SC:       It’s exactly the same as ‘take this pill and you’ll lose 5 kilos’. We are looking for hope. We are looking for magic. We’re looking for a miracle cure to whatever our blockage or issue is, the thing that’s hurting us the most. Some people get an incredible amount of nourishment from getting those tips but at the end of the day they’re usually empty because a pill won’t make you slim but a lifestyle will. And likewise, you’ve got to make a behavioural decision that you’re going to write better and you look at what you’re writing and see that you’re either eating the wrong things intellectually, resulting in high cholesterol writing, which is neither healthy nor good. So change your lifestyle, your behaviour patterns and your attitude toward your writing and you’ll be the better writer. What you need more than anything else is not the literal but a metaphor. A metaphor is valuable for explaining in a less sharp and coercive way what you’re trying to nut out.

NDT:    What do you do when people mess with your work or its all out rejected?

SC:        I remember an architect friend once said to me, ‘70% of my time I deal with rejection’. If you know that’s you’re hit rate, then you’re comfortable and you’re at peace with it and you make hay in the 30%. But if you think everything has got to be 100%, then you’re not really understanding the game you’re in. That was a wonderful insight. People are going to reject you. People are going to change things. People are going to mess things up. People are going to mutilate what you’re doing and you’ve got to be prepared for that. That resilience also means that the rest of the time you are having the most joyous experience of your life. That’s not bad result to know that at least 30 or 50% of the time things are going to be awesome.

NDT:    Sometimes you eat the bear; sometimes the bear eats you, right?

SC:       Yeah, Sometimes it’s today for you, tomorrow for me. You just have to roll with it. Be professional, do the best you can and maybe you’ll live to fight another day. And you know what, there often is another day.

NDT:   Many of my students ask me how should they approach an agency for copywriting or art direction work? What do you and Jason want to see from an aspiring creative? How should they go about the business of getting an interview with a creative director?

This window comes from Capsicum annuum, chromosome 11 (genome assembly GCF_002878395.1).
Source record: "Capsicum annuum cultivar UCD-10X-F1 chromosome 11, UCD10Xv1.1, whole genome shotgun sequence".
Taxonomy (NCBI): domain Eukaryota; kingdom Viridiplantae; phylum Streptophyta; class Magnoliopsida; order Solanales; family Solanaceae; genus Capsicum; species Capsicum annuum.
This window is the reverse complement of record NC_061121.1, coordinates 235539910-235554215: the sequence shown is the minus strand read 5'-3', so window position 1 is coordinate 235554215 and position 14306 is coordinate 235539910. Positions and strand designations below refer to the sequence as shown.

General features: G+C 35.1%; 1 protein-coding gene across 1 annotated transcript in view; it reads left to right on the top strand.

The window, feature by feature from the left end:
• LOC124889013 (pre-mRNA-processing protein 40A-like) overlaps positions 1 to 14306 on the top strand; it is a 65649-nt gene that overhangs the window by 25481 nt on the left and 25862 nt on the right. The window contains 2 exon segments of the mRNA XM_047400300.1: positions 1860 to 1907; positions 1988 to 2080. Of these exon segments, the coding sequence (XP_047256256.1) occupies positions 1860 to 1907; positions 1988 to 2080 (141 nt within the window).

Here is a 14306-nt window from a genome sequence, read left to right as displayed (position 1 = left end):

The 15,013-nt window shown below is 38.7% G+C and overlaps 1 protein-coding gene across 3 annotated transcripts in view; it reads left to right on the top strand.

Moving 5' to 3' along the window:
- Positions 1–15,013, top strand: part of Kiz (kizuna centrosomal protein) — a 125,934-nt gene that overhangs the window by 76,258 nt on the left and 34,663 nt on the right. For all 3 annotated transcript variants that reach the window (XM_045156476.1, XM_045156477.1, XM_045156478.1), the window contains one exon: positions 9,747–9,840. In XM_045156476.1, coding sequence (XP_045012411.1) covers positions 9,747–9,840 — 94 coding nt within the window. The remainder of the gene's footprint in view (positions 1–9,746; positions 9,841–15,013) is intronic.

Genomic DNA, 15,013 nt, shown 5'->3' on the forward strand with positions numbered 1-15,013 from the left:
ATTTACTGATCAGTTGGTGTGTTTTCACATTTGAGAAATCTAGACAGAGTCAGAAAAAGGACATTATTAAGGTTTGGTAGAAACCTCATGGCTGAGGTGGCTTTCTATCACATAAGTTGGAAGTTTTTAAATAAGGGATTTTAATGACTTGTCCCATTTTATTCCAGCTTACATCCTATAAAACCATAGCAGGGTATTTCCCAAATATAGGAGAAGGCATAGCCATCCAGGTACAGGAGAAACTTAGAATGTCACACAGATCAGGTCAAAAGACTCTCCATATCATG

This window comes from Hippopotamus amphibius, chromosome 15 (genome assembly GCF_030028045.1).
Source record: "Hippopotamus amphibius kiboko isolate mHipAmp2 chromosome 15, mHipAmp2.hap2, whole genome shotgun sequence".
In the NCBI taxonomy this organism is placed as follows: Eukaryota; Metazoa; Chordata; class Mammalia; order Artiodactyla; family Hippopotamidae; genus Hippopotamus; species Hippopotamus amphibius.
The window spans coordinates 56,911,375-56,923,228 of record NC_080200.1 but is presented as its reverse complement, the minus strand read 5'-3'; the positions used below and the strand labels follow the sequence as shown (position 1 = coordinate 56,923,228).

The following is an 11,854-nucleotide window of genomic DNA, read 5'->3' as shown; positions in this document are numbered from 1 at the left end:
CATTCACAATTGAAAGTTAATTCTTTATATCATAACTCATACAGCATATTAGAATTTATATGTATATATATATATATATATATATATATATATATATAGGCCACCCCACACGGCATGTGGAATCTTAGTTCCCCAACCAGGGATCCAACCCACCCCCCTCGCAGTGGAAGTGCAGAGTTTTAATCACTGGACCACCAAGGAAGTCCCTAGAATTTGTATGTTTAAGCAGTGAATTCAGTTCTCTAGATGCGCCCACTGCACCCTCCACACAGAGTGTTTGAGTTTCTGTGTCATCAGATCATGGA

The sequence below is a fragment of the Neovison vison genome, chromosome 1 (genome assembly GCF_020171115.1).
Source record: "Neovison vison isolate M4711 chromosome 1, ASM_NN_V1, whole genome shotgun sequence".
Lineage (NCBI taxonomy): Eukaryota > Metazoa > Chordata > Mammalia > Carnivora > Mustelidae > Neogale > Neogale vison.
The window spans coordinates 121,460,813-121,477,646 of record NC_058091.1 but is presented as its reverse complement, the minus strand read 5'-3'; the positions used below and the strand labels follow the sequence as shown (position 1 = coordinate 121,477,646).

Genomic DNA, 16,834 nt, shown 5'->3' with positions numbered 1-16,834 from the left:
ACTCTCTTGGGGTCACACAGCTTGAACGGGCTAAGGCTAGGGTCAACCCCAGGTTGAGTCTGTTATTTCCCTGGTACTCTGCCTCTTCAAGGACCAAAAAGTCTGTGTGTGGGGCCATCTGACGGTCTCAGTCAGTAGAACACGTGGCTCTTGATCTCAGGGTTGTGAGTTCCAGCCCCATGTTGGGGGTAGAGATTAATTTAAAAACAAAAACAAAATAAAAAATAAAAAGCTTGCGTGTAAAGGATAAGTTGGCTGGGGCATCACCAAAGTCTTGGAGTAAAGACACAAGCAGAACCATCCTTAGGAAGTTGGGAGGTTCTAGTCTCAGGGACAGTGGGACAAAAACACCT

SC:       First of all, don’t ring up and don’t LinkedIn. Send me something, be inventive. Write me something. When I look at folios – often a lot of student folios have been written to the same briefs, because they’ve gone to the same schools and colleges – I can see they’ve gone to AWARD School or this or that. I always say to them, ‘Okay, which of the stuff you’ve shown me is you?’ and they all say, ‘Oh it’s all me’ and I reply ‘No, no, no, which one is really you?’ Which is the closest to your heart?. I’m not looking for 15 different renditions of the same brief, I’m looking for them. Because I’m hiring the person, not a vessel. I’m hiring their outlook on life, their opinion, their point of view. Sometimes I can see it so I don’t ask the question. But a lot of times i say, ‘this is fine, you look competent, you can function in a normal society but which one is you’ and I’m often pleased when they dig deeper and respond and I go ‘right! tell me about that? why is that you? and then I get to know who I am hiring. It’s a quick way to get to the person.

NDT:    What’s a folio look like these days?

SC:        They’re all sliding around and flipping things on an ipad or laptop. I still like seeing drawings and stick figures because then I’m allowed to be involved in that idea. I’m allowed to … you know we were talking about the interpretative artist … so I’m allowed to go, ‘Ahhh, I know how I could make that look!’ So there’s a lot of value in showing really raw stuff. When you show finished stuff there’s nothing for me to do, I just have to take it literally that’s how you do it. Try and be as non-literal as possible.

NDT:    So you’re saying that in an interview, you want to be involved in the ideas presented?

SC:       Definitely, otherwise I’m just being a rubber stamper on their way to something else. Because we’re a collaborative business, you’re collaborating with everybody. The smart person brings everybody into the process. Essentially, it should be everybody’s idea. It’s the humility of the creative person to ask how much am I willing to give of this credit to get this idea out. The answer is ‘as much as you need to share’. I don’t care how many names are on a piece of work. As long as we’ve done a piece of work that we can all be proud of. Life and truth will always follow you as always the person involved in these great ideas and it will come to pass that people will know that you were probably pivotal.

NDT:  It makes sense in the collaboration process, but what about the prospective copywriter’s and art director’s craftsmanship with words and visuals?